"Chess" was originally staged in London, beginning in 1986and ran for several years. In 1988, a production was attempted on Broadway, but the adaptation for American theater proved a failure.
The plot of "Chess" centers on a complicated love story set against the backdrop of the Cold War-era politics permeating a high-profile chess match between the U.S. and Russian champions. The personalities and media hysteria surrounding the match were drawn directly from the famous Bobby Fischer versus Boris Spassky chess match of 1972. The love story involves an arrogant, emotionally immature American, his female manager, the Russian opponent, and the Russian's wife. As the four maneuver among themselves, with the relationship of the American female and the Russian chessmaster providing the main source of romance and tension, the vagaries of the U.S.-Soviet relationship complicate matters for all involved. Ultimately, the Russian returns to his wife, the American chessmaster retires from competitive chess and becomes a media analyst, and the American female is left alone in an emotionally devastated state.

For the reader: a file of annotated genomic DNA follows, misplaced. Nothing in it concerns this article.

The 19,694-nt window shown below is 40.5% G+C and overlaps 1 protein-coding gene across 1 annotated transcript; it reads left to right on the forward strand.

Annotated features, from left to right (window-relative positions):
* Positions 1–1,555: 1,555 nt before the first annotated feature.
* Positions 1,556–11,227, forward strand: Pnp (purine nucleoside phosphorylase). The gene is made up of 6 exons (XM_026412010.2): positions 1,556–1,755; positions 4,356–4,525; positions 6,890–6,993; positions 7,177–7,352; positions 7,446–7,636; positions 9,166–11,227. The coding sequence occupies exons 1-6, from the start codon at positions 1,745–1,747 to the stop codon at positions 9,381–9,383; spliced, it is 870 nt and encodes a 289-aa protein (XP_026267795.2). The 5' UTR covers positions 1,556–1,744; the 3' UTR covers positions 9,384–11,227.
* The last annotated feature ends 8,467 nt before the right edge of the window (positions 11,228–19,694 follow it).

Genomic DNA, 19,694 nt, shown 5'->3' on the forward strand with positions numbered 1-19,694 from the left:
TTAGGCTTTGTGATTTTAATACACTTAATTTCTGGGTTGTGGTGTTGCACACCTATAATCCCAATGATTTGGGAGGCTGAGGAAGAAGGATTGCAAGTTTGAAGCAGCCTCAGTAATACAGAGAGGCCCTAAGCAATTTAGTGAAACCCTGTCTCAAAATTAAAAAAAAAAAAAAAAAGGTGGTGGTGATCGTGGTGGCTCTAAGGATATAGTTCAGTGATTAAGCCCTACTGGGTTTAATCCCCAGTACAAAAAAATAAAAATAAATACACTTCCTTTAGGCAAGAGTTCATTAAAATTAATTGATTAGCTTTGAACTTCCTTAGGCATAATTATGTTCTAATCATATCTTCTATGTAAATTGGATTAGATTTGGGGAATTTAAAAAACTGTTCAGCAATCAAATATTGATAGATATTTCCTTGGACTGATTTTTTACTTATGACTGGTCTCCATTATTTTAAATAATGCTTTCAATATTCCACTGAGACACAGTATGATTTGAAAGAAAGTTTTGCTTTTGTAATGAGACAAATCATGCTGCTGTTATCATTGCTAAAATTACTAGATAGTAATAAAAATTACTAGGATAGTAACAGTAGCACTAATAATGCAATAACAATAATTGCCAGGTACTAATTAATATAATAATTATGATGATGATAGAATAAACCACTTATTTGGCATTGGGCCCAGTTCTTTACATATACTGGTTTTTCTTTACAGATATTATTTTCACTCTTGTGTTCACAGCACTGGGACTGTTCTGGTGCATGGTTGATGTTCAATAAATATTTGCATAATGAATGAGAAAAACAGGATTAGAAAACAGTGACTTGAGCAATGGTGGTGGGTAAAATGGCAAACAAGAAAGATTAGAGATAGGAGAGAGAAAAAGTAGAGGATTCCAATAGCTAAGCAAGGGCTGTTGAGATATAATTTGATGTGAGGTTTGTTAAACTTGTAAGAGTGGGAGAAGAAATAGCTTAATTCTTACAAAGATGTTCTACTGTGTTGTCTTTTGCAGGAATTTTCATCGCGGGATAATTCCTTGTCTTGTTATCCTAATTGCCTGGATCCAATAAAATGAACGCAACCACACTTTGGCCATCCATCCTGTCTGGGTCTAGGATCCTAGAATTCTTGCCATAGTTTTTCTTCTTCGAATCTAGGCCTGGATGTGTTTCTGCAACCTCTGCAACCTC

[It should be noted that this educator saw the original London production in 1986 and drew from his own observations for this answer.]